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How to Create In-Camera Double Exposures


It was yet another snowy day in New York, so I headed to the Arboretum to work on macro photography. Tripod slung over one shoulder, with my Olympus mirrorless gear in tow, I approached the door only to be stopped in my tracks. “No tripods” she said, pointing to the sign.

I’ve been here plenty of times with a tripod, but on holidays and weekends the rules change. Since it was President’s Day, the ban was in place. I put the tripod back in the car and decided to use the limitation as opportunity. Instead of close up studies, my plan changed to in-camera double exposures.

This is a feature that I loved with my old film camera (Canon Elan 7). While my switch to digital was a revelation, the lack of double exposure capability was a huge let down. It was only recently that camera manufacturers started including it again. Not only has it been added to most current bodies, but the functionality has been further enhanced. Some may consider it cheating, but I look at the updates as an opportunity to be even more creative.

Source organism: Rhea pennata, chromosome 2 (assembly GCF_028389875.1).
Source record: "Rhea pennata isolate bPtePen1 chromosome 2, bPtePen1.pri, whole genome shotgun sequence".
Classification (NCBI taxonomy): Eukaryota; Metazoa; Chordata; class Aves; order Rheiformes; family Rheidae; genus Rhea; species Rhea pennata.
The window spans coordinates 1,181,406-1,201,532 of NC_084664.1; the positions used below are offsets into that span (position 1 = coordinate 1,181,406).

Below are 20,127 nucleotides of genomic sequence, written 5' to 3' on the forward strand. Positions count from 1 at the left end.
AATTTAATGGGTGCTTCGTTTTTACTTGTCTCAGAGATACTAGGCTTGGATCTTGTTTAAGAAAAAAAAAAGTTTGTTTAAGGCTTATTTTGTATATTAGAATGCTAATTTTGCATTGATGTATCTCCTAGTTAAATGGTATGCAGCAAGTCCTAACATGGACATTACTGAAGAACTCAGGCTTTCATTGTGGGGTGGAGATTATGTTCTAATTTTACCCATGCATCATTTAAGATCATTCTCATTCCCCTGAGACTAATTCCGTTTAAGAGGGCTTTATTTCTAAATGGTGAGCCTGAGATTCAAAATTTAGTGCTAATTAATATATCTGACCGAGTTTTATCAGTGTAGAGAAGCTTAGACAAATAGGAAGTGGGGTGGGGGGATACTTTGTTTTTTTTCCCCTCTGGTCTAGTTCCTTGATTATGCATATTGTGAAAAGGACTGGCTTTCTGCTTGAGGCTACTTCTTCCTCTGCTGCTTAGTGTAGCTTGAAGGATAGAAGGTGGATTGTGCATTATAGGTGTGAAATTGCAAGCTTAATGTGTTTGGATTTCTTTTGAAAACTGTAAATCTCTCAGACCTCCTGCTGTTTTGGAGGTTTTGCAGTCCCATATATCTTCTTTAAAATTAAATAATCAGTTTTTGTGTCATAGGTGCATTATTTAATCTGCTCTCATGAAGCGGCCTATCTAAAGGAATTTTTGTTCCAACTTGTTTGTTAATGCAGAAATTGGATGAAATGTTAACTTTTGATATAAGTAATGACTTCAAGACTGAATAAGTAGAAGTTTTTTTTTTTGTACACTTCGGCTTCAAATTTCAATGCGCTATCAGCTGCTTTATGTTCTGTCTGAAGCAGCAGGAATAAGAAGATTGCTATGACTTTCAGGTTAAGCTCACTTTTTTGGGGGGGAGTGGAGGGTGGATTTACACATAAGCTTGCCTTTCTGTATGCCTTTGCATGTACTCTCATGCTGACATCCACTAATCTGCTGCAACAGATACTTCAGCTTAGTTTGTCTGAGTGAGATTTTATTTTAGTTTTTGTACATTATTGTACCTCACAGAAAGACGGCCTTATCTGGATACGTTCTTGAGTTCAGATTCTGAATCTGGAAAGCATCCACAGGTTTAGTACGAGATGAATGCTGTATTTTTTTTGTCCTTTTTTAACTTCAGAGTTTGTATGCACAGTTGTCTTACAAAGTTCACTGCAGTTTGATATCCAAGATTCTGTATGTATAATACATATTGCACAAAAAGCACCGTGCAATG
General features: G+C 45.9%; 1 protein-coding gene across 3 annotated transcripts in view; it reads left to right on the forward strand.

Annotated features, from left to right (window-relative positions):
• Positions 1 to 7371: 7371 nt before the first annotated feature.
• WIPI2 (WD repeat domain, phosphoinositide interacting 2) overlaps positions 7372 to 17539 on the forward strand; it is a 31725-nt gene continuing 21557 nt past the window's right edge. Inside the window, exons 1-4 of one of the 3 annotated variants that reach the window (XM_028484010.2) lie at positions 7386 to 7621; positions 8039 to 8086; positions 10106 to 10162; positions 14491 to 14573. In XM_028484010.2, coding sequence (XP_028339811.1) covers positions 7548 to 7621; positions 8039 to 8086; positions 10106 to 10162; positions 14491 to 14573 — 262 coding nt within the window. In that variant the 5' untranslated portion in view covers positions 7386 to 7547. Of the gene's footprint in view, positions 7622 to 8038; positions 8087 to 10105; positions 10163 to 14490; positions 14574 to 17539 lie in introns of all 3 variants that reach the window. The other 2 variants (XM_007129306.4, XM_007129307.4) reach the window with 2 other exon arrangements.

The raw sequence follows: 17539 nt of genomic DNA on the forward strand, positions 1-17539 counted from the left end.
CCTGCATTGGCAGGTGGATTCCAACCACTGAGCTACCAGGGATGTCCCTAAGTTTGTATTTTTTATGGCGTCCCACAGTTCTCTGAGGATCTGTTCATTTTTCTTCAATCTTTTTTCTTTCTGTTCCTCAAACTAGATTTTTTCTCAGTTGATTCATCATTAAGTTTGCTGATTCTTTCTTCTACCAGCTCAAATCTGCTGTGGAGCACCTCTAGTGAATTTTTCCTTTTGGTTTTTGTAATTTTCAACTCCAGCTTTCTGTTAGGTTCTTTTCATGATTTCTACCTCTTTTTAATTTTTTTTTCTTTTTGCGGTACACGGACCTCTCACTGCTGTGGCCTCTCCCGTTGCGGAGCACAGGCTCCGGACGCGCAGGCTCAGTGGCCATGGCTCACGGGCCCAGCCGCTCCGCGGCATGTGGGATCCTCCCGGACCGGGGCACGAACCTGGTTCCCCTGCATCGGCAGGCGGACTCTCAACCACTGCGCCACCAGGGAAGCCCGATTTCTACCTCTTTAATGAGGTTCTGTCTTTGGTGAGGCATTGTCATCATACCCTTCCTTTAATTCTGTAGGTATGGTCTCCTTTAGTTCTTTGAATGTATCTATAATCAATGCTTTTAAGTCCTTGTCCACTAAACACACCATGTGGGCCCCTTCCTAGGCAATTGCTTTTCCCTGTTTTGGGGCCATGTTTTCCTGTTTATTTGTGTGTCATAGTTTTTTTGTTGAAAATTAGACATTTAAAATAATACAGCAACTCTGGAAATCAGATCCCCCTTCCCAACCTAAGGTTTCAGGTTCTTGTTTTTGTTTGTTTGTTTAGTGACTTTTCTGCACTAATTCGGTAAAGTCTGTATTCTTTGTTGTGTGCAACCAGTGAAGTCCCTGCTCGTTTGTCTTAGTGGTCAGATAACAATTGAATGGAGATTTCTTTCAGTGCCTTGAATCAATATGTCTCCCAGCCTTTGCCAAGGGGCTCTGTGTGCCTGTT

When you take your first shot, you can see an imprint of it in the viewfinder, while looking for shot number two. This makes it possible to line things up carefully, instead of leaving it to chance. It takes a little time to get used to it, sort of the way the depth of field preview button is a bit odd at first. After some practice however, you start to realize the incredible potential of this feature. Scenes that were once ordinary, become a treasure trove of artistic possibility.

In addition to the standard double exposure mode, the Olympus E-M1 has an overlay feature that lets you choose a RAW file from your SD card as shot number one. You then shoot as many frames as you like, to find the perfect image for shot number two. I found this to provide even greater control over the final image. I’m not sure what other manufacturers offer this feature, so be sure to check your manual. With this setting turned on, I set out to create some interesting images.